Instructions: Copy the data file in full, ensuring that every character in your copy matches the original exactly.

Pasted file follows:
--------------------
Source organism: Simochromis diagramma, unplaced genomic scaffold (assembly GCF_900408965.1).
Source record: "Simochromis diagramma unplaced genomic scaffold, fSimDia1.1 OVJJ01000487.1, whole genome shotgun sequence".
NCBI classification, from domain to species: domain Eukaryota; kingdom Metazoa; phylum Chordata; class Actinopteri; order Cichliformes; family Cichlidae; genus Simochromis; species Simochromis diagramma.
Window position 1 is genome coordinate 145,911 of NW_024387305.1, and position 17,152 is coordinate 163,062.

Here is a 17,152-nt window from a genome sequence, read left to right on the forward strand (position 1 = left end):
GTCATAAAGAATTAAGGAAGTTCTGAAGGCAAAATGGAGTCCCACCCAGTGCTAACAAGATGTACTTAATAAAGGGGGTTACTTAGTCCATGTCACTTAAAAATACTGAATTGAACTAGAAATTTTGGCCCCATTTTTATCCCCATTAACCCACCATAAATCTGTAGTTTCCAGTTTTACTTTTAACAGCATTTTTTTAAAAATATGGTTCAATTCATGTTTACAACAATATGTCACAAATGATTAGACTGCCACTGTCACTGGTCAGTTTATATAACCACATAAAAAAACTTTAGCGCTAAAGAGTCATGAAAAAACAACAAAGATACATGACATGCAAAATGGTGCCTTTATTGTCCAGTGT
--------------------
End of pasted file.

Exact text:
Source organism: Simochromis diagramma, unplaced genomic scaffold (assembly GCF_900408965.1).
Source record: "Simochromis diagramma unplaced genomic scaffold, fSimDia1.1 OVJJ01000487.1, whole genome shotgun sequence".
NCBI classification, from domain to species: domain Eukaryota; kingdom Metazoa; phylum Chordata; class Actinopteri; order Cichliformes; family Cichlidae; genus Simochromis; species Simochromis diagramma.
Window position 1 is genome coordinate 145,911 of NW_024387305.1, and position 17,152 is coordinate 163,062.

Here is a 17,152-nt window from a genome sequence, read left to right on the forward strand (position 1 = left end):
GTCATAAAGAATTAAGGAAGTTCTGAAGGCAAAATGGAGTCCCACCCAGTGCTAACAAGATGTACTTAATAAAGGGGGTTACTTAGTCCATGTCACTTAAAAATACTGAATTGAACTAGAAATTTTGGCCCCATTTTTATCCCCATTAACCCACCATAAATCTGTAGTTTCCAGTTTTACTTTTAACAGCATTTTTTTAAAAATATGGTTCAATTCATGTTTACAACAATATGTCACAAATGATTAGACTGCCACTGTCACTGGTCAGTTTATATAACCACATAAAAAAACTTTAGCGCTAAAGAGTCATGAAAAAACAACAAAGATACATGACATGCAAAATGGTGCCTTTATTGTCCAGTGT